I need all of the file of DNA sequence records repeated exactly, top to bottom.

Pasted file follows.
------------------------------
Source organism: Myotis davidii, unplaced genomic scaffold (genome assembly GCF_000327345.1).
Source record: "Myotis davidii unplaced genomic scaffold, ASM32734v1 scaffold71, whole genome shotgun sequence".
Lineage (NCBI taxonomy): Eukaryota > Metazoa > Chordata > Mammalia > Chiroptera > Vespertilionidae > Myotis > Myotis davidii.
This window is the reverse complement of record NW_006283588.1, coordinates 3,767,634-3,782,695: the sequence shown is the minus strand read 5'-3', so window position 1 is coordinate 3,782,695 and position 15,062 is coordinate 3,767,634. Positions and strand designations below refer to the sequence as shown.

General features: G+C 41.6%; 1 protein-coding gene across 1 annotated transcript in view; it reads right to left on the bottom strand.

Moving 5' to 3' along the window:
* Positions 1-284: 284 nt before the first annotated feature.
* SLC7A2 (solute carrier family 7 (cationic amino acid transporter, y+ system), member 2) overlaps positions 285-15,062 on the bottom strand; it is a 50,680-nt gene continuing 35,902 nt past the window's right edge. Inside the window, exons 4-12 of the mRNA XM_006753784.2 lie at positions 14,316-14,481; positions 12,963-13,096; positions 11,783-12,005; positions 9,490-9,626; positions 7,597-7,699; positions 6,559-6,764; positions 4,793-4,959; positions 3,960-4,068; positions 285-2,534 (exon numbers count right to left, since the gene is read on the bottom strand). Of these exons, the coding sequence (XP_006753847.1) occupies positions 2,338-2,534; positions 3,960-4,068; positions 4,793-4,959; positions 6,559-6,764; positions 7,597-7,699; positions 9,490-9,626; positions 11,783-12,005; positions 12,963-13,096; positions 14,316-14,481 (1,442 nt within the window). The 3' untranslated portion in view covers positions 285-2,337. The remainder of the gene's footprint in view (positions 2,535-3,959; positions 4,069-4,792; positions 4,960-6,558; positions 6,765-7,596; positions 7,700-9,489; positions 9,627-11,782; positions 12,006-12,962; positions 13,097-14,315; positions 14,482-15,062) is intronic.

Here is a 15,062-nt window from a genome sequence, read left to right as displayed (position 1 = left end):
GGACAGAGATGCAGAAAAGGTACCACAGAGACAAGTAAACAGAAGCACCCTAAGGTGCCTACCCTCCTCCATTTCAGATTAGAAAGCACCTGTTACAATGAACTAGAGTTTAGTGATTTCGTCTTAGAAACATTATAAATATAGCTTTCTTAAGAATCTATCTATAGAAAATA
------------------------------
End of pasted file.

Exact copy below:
Source organism: Myotis davidii, unplaced genomic scaffold (genome assembly GCF_000327345.1).
Source record: "Myotis davidii unplaced genomic scaffold, ASM32734v1 scaffold71, whole genome shotgun sequence".
Lineage (NCBI taxonomy): Eukaryota > Metazoa > Chordata > Mammalia > Chiroptera > Vespertilionidae > Myotis > Myotis davidii.
This window is the reverse complement of record NW_006283588.1, coordinates 3,767,634-3,782,695: the sequence shown is the minus strand read 5'-3', so window position 1 is coordinate 3,782,695 and position 15,062 is coordinate 3,767,634. Positions and strand designations below refer to the sequence as shown.

General features: G+C 41.6%; 1 protein-coding gene across 1 annotated transcript in view; it reads right to left on the bottom strand.

Moving 5' to 3' along the window:
* Positions 1-284: 284 nt before the first annotated feature.
* SLC7A2 (solute carrier family 7 (cationic amino acid transporter, y+ system), member 2) overlaps positions 285-15,062 on the bottom strand; it is a 50,680-nt gene continuing 35,902 nt past the window's right edge. Inside the window, exons 4-12 of the mRNA XM_006753784.2 lie at positions 14,316-14,481; positions 12,963-13,096; positions 11,783-12,005; positions 9,490-9,626; positions 7,597-7,699; positions 6,559-6,764; positions 4,793-4,959; positions 3,960-4,068; positions 285-2,534 (exon numbers count right to left, since the gene is read on the bottom strand). Of these exons, the coding sequence (XP_006753847.1) occupies positions 2,338-2,534; positions 3,960-4,068; positions 4,793-4,959; positions 6,559-6,764; positions 7,597-7,699; positions 9,490-9,626; positions 11,783-12,005; positions 12,963-13,096; positions 14,316-14,481 (1,442 nt within the window). The 3' untranslated portion in view covers positions 285-2,337. The remainder of the gene's footprint in view (positions 2,535-3,959; positions 4,069-4,792; positions 4,960-6,558; positions 6,765-7,596; positions 7,700-9,489; positions 9,627-11,782; positions 12,006-12,962; positions 13,097-14,315; positions 14,482-15,062) is intronic.

Here is a 15,062-nt window from a genome sequence, read left to right as displayed (position 1 = left end):
GGACAGAGATGCAGAAAAGGTACCACAGAGACAAGTAAACAGAAGCACCCTAAGGTGCCTACCCTCCTCCATTTCAGATTAGAAAGCACCTGTTACAATGAACTAGAGTTTAGTGATTTCGTCTTAGAAACATTATAAATATAGCTTTCTTAAGAATCTATCTATAGAAAATA